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The Annoying Difference
The Emergence of Danish Neonationalism, Neoracism, and Populism in the Post-1989 World
324 pages, 26 figures, 3 tables, bibliog., index
ISBN 978-0-85745-100-2 $120.00/£85.00 Hb Published (July 2011)
eISBN 978-0-85745-101-9 eBook
” [The author] provides an excellent and courageous account of why Denmark of all places would become a Scandinavian node for the mainstream naturalization and legitimation of populist right-wing discourses on ‘non-Western’ immigrants in general, and Muslim immigrants in particular…It is crucial reading for anyone interested in how the populist right-wing not only in Scandinavia, but throughout Western Europe, have come to be so prominent during the last twenty years.” · Social Anthropology/Anthropologie sociale
"Readers...will find in this book much that is informative and new and will be heartened that the attributes of the bright, tenacious and unstoppable [Danish] TV detective Sarah Lund can also be found within the Danish academy." · Race & Class
“[A] very important contribution to various debates on current Danish identity politics and more generally, on the developments of contemporary right-wing politics prevailing in Europe and the West.” · Gunvor Jónsson, International Migration Institute (IMI), University of Oxford
“The book offers an insightful background to the increased resistance towards ethnic minorities and the growing Islamophobia in Denmark. This development escalated with the Muhammad Cartoon Crisis that broke out in 2005 and later reverberated in different parts of the world.” · Anders Hellström, Malmö University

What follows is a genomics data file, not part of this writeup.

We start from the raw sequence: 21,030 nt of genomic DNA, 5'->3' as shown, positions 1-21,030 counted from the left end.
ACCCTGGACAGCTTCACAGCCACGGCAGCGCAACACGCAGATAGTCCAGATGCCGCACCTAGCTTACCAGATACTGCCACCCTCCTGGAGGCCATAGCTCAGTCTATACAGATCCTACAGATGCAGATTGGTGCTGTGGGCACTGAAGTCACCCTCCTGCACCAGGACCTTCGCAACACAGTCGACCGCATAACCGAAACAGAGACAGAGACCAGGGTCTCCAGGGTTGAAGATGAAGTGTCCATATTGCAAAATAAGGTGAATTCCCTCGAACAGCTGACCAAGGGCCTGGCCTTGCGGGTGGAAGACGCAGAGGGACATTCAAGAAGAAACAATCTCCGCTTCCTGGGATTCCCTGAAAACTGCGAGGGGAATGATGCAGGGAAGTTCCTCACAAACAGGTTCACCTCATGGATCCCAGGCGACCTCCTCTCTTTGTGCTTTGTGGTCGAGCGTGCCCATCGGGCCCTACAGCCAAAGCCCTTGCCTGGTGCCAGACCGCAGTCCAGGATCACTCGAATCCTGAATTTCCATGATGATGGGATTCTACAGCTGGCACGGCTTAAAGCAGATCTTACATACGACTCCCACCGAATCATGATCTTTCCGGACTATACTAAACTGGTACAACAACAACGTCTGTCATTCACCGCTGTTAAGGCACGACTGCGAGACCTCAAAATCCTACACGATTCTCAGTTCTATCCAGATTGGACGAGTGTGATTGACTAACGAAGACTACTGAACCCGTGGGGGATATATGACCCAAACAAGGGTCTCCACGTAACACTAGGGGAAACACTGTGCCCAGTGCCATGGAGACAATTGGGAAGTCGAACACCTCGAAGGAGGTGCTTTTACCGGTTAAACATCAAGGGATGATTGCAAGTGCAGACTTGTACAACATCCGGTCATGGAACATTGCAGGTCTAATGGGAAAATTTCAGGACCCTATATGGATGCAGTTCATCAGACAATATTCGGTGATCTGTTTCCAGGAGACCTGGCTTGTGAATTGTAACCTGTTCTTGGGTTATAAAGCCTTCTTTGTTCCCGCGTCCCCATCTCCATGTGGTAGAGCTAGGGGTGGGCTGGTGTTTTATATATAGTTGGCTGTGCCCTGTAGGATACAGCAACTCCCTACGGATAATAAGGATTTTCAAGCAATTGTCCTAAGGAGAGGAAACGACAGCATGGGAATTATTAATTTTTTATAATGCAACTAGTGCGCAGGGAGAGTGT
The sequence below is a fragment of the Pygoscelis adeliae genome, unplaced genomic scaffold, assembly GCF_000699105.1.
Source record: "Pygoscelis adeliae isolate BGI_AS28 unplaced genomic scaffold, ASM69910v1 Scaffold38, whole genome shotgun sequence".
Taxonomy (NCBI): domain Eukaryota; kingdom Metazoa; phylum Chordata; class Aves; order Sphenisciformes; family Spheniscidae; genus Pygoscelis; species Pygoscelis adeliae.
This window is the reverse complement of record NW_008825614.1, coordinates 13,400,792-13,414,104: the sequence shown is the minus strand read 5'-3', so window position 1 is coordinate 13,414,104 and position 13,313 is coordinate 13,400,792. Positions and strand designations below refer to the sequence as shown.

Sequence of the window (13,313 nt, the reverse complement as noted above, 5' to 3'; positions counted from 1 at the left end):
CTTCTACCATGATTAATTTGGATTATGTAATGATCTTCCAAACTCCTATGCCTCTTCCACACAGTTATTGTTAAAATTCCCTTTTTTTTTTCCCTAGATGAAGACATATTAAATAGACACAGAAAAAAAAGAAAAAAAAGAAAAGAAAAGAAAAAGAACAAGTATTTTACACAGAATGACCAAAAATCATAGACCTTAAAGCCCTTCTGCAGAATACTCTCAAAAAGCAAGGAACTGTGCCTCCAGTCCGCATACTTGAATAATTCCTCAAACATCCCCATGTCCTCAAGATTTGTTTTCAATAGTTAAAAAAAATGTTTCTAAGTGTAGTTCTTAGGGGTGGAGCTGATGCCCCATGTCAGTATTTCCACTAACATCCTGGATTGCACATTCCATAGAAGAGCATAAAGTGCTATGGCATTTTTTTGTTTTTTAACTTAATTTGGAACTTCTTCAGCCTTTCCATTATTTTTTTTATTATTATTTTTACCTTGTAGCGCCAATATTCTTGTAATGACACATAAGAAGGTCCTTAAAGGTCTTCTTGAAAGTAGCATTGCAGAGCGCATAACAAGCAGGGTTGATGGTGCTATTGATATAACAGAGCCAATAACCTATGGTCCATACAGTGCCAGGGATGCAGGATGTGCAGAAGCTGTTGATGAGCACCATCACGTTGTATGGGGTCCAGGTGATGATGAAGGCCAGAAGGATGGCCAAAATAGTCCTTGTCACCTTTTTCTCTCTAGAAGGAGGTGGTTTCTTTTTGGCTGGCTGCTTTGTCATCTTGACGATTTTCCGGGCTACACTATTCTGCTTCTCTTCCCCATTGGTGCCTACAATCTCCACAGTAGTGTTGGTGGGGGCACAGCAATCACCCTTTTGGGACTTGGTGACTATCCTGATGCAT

The Muhammad cartoon crisis of 2005−2006 in Denmark caught the world by surprise as the growing hostilities toward Muslims had not been widely noticed. Through the methodologies of media anthropology, cultural studies, and communication studies, this book brings together more than thirteen years of research on three significant historical media events in order to show the drastic changes and emerging fissures in Danish society and to expose the politicization of Danish news journalism, which has consequences for the political representation and everyday lives of ethnic minorities in Denmark.
Peter Hervik holds a PhD in Social Anthropology from the University of Copenhagen; an MPhil in International Migration and Ethnic Relations (IMER); and is a Professor in the Department of Culture and Global Studies at Aalborg University. He has done research and written extensively on the Danish media coverage of ethnic and Islamic minority issues as well as on the social construction of Yucatec Mayan identity in Mexico.
Subject: General Anthropology Refugee & Migration Studies Peace & Conflict Studies
Area: Northern Europe
List of Tables and Figures
List of Acronyms
Chapter 1. Introduction
Chapter 2. The Emergence of Neonationalism and Neoracism in the Post-1989-World
Chapter 3. Newspaper Campaign Unlike Any Other
Chapter 4. The End of Tolerance?
Chapter 5. The Danish Cultural World of Unbridgeable Differences
Chapter 6. The Mona Sheikh Story 2001
Chapter 7. Mediated Muslims: Jyllands-Posten’s Coverage of Islam 2001
Chapter 8. The Response from Muslim Readers and Viewers
Chapter 9. The Original Spin: Freedom of Speech as Danish News Management
Chapter 10. A Political Struggle in the Field of Journalism
Chapter 11. The Narrative of “Incompatibility” and The Politics of Negative Dialogues in the Danish Cartoon Affair
Chapter 12. “We Have To Explain Why We Exist”
Chapter 13. Conclusion
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